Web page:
Wednesday’s campaign round-up

Today’s installment of campaign-related news items that won’t necessarily generate a post of their own, but may be of interest to political observers:

* A new Suffolk poll was released overnight, showing the Republican presidential hopefuls’ standing in New Hampshire. Mitt Romney continues to cruise with 36% support, but Michele Bachmann saw a big jump is now second at 11%. Ron Paul is third with 8%, and no other candidate topped 5%.

* Bachmann’s former chief of staff announced yesterday that the congresswoman is unqualified to be president, and he endorsed Tim Pawlenty’s campaign.

* A new Gallup poll found that Jon Huntsman’s support among Republican voters actually went down, not up, after he launched his presidential campaign.

* Sarah Palin caused a stir yesterday with an appearance in Iowa. She said she’s “still contemplating” whether to run for president.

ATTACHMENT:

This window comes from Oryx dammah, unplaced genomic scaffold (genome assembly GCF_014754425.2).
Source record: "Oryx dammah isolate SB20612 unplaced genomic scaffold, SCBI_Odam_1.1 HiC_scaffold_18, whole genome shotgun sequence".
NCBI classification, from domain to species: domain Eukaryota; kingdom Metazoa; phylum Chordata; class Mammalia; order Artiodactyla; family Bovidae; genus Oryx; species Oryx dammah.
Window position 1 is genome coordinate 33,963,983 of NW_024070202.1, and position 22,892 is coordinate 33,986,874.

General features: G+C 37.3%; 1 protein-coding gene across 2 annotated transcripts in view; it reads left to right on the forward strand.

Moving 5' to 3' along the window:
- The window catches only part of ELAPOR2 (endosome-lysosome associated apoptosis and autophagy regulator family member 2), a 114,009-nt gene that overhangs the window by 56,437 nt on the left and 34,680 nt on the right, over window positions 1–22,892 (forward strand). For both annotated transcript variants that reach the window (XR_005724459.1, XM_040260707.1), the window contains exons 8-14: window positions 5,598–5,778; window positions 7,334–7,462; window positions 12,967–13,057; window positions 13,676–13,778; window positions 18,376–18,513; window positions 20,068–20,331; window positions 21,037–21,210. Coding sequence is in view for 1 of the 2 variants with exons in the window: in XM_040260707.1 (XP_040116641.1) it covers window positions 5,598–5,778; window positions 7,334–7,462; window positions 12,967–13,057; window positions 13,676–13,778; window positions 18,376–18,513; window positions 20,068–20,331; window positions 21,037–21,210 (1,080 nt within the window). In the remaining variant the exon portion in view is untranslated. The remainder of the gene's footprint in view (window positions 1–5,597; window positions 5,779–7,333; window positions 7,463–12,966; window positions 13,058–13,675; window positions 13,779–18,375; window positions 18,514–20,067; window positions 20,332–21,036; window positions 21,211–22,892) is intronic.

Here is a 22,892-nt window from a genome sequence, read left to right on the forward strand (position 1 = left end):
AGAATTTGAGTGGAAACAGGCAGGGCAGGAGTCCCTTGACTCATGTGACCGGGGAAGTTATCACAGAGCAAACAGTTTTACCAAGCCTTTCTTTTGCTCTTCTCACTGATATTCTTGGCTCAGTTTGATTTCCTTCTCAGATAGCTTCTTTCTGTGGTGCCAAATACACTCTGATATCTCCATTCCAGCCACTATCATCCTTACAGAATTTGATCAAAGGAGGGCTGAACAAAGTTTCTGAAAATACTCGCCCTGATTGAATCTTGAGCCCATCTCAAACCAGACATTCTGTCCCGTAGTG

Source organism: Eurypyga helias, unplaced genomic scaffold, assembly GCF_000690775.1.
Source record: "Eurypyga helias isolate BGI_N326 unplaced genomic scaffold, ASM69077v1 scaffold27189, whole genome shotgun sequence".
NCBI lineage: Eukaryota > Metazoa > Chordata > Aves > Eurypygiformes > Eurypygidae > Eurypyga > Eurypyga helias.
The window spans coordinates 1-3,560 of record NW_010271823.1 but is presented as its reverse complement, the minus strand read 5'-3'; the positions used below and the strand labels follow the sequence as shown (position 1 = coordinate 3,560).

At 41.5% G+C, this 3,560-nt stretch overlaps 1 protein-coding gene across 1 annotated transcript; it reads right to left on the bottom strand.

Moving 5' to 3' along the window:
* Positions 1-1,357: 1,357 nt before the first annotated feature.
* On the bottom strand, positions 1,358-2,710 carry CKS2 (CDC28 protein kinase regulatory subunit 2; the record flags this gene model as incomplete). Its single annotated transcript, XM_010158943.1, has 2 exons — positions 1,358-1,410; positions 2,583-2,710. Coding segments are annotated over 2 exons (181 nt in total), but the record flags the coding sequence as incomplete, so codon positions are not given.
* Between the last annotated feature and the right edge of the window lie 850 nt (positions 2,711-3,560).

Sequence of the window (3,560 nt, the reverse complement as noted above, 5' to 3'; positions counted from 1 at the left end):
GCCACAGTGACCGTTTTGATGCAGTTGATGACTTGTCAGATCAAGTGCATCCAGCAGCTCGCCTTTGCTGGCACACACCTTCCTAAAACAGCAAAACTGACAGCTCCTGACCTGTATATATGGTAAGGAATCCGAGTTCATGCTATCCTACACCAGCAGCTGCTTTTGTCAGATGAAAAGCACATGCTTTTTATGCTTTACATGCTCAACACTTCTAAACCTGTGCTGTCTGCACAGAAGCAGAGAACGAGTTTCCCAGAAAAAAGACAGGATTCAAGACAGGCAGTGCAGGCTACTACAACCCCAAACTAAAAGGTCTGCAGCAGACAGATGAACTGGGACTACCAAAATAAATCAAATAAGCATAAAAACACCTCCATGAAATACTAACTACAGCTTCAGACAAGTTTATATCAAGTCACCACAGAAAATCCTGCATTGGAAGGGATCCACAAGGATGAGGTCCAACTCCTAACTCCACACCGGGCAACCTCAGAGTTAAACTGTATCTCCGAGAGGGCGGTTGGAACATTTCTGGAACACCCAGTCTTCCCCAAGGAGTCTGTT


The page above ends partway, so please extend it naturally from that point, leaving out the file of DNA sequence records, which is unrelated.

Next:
* Speaking of Palin, the former half-term governor trails President Obama in a head-to-head match-up by six points — in Alaska.

* Bachmann has been using Tom Petty’s “American Girl” as a theme song at rallies. The musician isn’t happy about it, and is asking the campaign not to do it again.

* To the shock of political reporters who adore him, New Jersey Gov. Chris Christie’s (R) support keeps slipping. A new Bloomberg poll found that most voters in the state don’t intend to give him a second term.

* As every presidential candidate is apparently obligated to do, Herman Cain will publish a book, which is scheduled to be released in October. The memoir will be called, “Who Is Herman Cain?”

* And in Minnesota, Lynne Torgerson has announced she intends to take on Rep. Keith Ellison (D-Minn.) because, as she sees it, he’s a “radical Islamist.”

Support Nonprofit Journalism

If you enjoyed this article, consider making a donation to help us produce more like it. The Washington Monthly was founded in 1969 to tell the stories of how government really works—and how to make it work better. Fifty years later, the need for incisive analysis and new, progressive policy ideas is clearer than ever. As a nonprofit, we rely on support from readers like you.

Yes, I’ll make a donation